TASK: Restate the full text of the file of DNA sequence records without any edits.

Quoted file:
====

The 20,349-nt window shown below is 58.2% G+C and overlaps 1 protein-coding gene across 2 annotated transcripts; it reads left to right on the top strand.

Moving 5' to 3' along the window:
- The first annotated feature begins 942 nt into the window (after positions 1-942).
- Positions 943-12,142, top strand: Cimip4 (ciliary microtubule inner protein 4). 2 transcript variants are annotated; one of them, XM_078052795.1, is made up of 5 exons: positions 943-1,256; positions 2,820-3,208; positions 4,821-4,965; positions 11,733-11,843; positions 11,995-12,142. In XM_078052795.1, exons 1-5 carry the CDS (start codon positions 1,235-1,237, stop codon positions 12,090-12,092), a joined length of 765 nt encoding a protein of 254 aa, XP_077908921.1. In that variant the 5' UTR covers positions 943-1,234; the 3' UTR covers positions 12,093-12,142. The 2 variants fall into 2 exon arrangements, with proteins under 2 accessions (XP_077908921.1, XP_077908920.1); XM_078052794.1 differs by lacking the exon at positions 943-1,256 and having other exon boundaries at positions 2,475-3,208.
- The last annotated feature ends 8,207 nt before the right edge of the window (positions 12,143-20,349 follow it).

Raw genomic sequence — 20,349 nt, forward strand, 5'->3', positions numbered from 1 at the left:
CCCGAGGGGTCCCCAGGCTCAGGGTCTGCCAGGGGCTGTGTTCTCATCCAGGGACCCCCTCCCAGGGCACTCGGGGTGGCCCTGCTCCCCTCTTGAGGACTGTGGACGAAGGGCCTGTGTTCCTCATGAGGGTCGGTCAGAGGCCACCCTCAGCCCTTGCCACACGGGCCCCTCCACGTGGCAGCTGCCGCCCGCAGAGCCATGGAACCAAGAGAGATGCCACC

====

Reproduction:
The 20,349-nt window shown below is 58.2% G+C and overlaps 1 protein-coding gene across 2 annotated transcripts; it reads left to right on the top strand.

Moving 5' to 3' along the window:
- The first annotated feature begins 942 nt into the window (after positions 1-942).
- Positions 943-12,142, top strand: Cimip4 (ciliary microtubule inner protein 4). 2 transcript variants are annotated; one of them, XM_078052795.1, is made up of 5 exons: positions 943-1,256; positions 2,820-3,208; positions 4,821-4,965; positions 11,733-11,843; positions 11,995-12,142. In XM_078052795.1, exons 1-5 carry the CDS (start codon positions 1,235-1,237, stop codon positions 12,090-12,092), a joined length of 765 nt encoding a protein of 254 aa, XP_077908921.1. In that variant the 5' UTR covers positions 943-1,234; the 3' UTR covers positions 12,093-12,142. The 2 variants fall into 2 exon arrangements, with proteins under 2 accessions (XP_077908921.1, XP_077908920.1); XM_078052794.1 differs by lacking the exon at positions 943-1,256 and having other exon boundaries at positions 2,475-3,208.
- The last annotated feature ends 8,207 nt before the right edge of the window (positions 12,143-20,349 follow it).

Raw genomic sequence — 20,349 nt, forward strand, 5'->3', positions numbered from 1 at the left:
CCCGAGGGGTCCCCAGGCTCAGGGTCTGCCAGGGGCTGTGTTCTCATCCAGGGACCCCCTCCCAGGGCACTCGGGGTGGCCCTGCTCCCCTCTTGAGGACTGTGGACGAAGGGCCTGTGTTCCTCATGAGGGTCGGTCAGAGGCCACCCTCAGCCCTTGCCACACGGGCCCCTCCACGTGGCAGCTGCCGCCCGCAGAGCCATGGAACCAAGAGAGATGCCACC